It’s really a shame that, in American culture, people are no longer free simply to sing. I remember my grandmother telling stories of her father and his brothers, all amateur musicians. They would gather in some family member’s home, and the music would begin with whatever voices and instruments were on hand. There was radio but no television, so people created their own entertainment.
I don’t want to return to the days of limited radio broadcasts, no TV, no Internet, and no movies. But I’d like to return our population to the attitude that singing is natural, a form of expression, a way to participate in community, and for everyone to enjoy. We have allowed the professionals to take over this activity that is built in to the human personality and meant for everyday use.
Not everyone can sing well; some people have trouble hearing a tune and matching it, and other people have problems producing sound and getting it to do what they want it to do. So, probably, those people will not “perform” their singing in front of large audiences. But performance is just one outlet for singing, even though our celebrity culture makes us feel that performance should be singing’s only outlet. Yet we can sing to our babies and children and grandchildren. We can sing for ourselves. We can sing to God. We can sing every day without apology.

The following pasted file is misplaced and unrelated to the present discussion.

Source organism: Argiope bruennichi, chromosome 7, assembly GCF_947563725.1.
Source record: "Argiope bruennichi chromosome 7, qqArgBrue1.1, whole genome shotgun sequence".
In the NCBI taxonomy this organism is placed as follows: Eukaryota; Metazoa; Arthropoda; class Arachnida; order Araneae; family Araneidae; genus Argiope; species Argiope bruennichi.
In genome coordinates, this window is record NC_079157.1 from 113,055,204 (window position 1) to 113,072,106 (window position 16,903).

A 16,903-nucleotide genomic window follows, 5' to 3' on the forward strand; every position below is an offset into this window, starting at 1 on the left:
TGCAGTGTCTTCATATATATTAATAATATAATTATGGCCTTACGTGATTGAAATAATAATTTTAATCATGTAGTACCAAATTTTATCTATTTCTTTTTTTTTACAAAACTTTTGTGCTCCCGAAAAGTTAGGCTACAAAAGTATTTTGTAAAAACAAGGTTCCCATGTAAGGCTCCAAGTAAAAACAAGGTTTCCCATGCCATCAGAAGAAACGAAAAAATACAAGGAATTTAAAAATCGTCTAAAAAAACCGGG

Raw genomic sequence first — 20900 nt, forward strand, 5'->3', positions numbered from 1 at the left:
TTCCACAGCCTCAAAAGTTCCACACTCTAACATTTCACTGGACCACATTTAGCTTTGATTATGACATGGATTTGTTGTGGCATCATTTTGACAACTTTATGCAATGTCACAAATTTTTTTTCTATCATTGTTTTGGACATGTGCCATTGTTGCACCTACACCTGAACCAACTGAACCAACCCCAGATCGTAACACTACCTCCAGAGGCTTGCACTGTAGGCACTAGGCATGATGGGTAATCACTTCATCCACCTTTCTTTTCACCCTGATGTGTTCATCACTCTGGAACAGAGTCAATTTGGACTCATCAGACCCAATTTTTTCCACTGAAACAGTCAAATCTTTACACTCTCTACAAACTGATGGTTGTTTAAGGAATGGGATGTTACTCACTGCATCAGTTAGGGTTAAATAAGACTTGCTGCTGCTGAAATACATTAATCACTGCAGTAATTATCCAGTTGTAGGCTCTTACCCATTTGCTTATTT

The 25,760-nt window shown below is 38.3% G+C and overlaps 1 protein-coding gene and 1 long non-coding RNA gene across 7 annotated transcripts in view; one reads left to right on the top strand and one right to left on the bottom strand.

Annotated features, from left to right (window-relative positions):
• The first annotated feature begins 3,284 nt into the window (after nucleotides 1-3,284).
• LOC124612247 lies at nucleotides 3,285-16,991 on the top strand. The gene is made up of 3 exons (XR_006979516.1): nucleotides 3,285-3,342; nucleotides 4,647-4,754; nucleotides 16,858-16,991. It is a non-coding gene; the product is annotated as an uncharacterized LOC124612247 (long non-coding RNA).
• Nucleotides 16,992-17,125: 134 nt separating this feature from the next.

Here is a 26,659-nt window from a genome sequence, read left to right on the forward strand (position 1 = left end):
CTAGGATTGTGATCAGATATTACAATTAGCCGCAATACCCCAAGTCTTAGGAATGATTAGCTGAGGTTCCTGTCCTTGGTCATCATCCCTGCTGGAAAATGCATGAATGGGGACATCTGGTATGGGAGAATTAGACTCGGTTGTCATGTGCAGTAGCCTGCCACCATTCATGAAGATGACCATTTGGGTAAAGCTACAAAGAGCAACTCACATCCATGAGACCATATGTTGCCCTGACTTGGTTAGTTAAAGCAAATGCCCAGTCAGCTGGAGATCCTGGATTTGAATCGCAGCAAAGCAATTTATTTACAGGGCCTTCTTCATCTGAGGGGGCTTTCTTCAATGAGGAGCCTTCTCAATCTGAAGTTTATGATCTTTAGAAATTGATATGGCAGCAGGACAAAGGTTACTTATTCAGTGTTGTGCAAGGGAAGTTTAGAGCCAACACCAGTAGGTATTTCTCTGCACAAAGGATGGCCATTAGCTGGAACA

My first best prayers were songs I sang to God. I was barely a teenager, and I discovered that I loved to sing, and so I sang a lot and I wrote songs to express what I was feeling. Many of those songs were prayers—it was the most comfortable form of prayer for me at the time.
- How does singing figure in to your life?
- Where are the songs in your prayer?
- What emotions and dreams and longings could be expressed through singing?